Saturday, 1 June 2013

Imperial Administration

Dominic Flandry's exploits as an Intelligence Officer defending an Empire are similar to the exploits of other fictitious spies or secret agents in earlier historical periods. However, elsewhere in his History of Technic Civilization and particularly in The Day Of Their Return, Poul Anderson shows us the internal workings of the Imperial governmental system that Flandry defends.

There is no faster than light equivalent of radio so Chunderban Desai, High Commissioner of the Virgilian System, awaits the mail from Home. When it arrives, he needs cigarettes, tea, two meals and a midnight snack at his desk to scan the one third of his correspondence that will not be dealt with by his staff:

Lord Advisor Petroff of the Policy Board needs reports and opinions from every commissioner for a proposed reorganization of the occupied zone;

Lord Advisor Chardon relays the Sector Governor's complaints about apparent lack of zeal in reorganization of the Virgilian System;

Naval Intelligence wants to start operations to learn about any Merseain agents in Sector Alpha Crucis;

BuEc wants a survey of mineral resources on barren planets in the sector;

BuSci wants increased research on the inhabitants of the Virgilian planet, Dido;

BuPsy wants Dido evacuated as potentially too useful to guerillas;

the Throne wants advice on consequences if His Majesty tours the subjugated rebel worlds;

Intelligence responds to Desai's inquiry about the alien, Aycharaych...


  1. Hi, Paul!

    I remember how much I read this chapter of THE DAY OF THEIR RETURN, where Desai goes over the mail from Terra, with great interest. As you said, it gave us a glimpse of how the administration of the Empire was carried out. I think this helped inspire me to write a LONG letter to Poul Anderson where I summed up and discussed the administrative structure of the Empire (using bits I gathered from other works as well).


    1. Hi, Paul!

      I should have added a few comments about other, different spy series, such as Ian Fleming's James Bond stories. And, I would include the late William F. Buckley's Blackford Oakes series.

      Regrettably, after a good start, the James Bond series became just a bit silly when the villains Bond struggles to thwart was no longer the USSR's KGB/SMERSH, but Blofeld's SPECTRE. Some might argue that the rise of al Qaeda and its allies does show it is possible for a "private" organization of fanatics can be a danger. But al Qaeda did not arise from nothing, but from a wide base stimulated and trained by the Muslim Brotherhood acting as ideological inspiration. I see nothing like that in SPECTRE.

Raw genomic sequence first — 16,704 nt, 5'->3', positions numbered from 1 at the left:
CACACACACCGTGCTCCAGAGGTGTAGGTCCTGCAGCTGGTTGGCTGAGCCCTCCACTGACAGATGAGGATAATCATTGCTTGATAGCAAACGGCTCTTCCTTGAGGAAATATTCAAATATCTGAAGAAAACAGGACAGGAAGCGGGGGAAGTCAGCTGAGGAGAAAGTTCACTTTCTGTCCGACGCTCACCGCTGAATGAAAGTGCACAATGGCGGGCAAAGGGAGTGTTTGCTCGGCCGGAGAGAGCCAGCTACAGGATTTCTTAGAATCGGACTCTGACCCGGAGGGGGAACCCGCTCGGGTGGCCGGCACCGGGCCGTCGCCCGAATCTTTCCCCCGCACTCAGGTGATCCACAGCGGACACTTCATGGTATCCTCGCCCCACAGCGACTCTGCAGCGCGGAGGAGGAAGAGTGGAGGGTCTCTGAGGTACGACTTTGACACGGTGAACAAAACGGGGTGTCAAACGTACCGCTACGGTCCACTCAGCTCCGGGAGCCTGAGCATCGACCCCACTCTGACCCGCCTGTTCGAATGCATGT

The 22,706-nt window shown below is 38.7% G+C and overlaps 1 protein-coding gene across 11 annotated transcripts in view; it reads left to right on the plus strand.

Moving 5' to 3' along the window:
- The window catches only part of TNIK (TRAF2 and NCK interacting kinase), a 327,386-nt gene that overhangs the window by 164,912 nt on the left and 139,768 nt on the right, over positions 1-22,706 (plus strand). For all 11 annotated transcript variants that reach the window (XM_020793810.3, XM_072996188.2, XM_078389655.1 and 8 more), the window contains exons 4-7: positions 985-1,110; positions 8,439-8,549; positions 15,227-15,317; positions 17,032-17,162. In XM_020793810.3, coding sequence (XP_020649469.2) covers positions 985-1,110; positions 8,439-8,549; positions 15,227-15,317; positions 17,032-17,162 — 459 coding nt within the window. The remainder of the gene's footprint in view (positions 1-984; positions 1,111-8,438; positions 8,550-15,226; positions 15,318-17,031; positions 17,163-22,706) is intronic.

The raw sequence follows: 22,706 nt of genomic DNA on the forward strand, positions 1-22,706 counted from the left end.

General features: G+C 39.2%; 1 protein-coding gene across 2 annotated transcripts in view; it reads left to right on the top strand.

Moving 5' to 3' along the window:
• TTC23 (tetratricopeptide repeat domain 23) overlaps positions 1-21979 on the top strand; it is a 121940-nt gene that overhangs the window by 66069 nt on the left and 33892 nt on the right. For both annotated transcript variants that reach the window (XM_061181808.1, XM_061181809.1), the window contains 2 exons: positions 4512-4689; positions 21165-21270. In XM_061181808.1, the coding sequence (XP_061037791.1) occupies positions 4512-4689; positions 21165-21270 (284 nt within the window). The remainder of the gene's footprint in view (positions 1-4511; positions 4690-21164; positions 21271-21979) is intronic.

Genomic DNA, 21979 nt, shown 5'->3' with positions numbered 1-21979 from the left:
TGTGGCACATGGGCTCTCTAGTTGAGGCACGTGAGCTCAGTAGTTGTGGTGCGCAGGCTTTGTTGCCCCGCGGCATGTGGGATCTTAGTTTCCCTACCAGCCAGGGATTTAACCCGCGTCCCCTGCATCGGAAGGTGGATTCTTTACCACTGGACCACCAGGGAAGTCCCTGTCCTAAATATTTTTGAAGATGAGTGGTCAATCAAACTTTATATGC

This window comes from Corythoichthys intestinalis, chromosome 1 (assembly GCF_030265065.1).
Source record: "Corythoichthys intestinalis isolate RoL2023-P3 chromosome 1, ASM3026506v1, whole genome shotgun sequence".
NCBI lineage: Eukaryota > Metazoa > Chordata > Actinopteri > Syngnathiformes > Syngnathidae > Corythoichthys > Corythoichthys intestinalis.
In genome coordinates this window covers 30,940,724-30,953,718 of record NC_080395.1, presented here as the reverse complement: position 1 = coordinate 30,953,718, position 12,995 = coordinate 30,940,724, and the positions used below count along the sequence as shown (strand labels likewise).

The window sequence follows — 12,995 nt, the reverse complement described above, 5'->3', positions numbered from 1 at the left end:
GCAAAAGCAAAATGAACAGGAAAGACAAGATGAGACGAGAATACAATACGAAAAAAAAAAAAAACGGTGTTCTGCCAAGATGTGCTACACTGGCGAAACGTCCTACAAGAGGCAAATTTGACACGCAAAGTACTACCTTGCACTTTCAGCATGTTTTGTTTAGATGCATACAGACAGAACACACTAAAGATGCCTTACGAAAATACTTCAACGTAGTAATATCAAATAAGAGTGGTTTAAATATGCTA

And that is why I Buckley's Blackford Oakes stories was more successful, because it did not veer off into implausibilities like SPECTRE.

      And, of course, as a devout fan of Poul Anderson, I thought his Dominic Flandry stories about intrigue and intelligence operations set over a thousand years from now very convincing. For reasons similar to my comments about the Buckley books.


    2. Interesting. I have never heard of Blackford Oakes! There was a joke British spy called Boysie Oakes who had innocent people assassinated so he really wasn't very funny. His author, John Gardner, wrote some interesting Moriarty novels and some terrible James Bond novels.

      I kind of liked the way the Bond books progressed from SMERSH to SPECTRE to Blofeld as an individual villain.

  2. My comments on Bond and some similar fiction are to be found on my "Personal and Literary Reflections" blog.

  3. Hi, Paul!

    No problem! However hard we try, no one man can expect to be WHOLLY familiar with all the works set in a genre, spies in this case. John Gardner seems vaguely familiar, but I don't recall reading any thing by him.

    If you ever have the time, I do recommend reading the first two Blackford Oakes stories: SAVING THE QUEEN and STAINED GLASS. That should be enough to let you know if you would like the series.

    Yes, I did read some of your James Bond notes. Think it's time I looked them up again. But I still found SPECTRE/Blofeld an unconvincing villain for the reasons I've already given.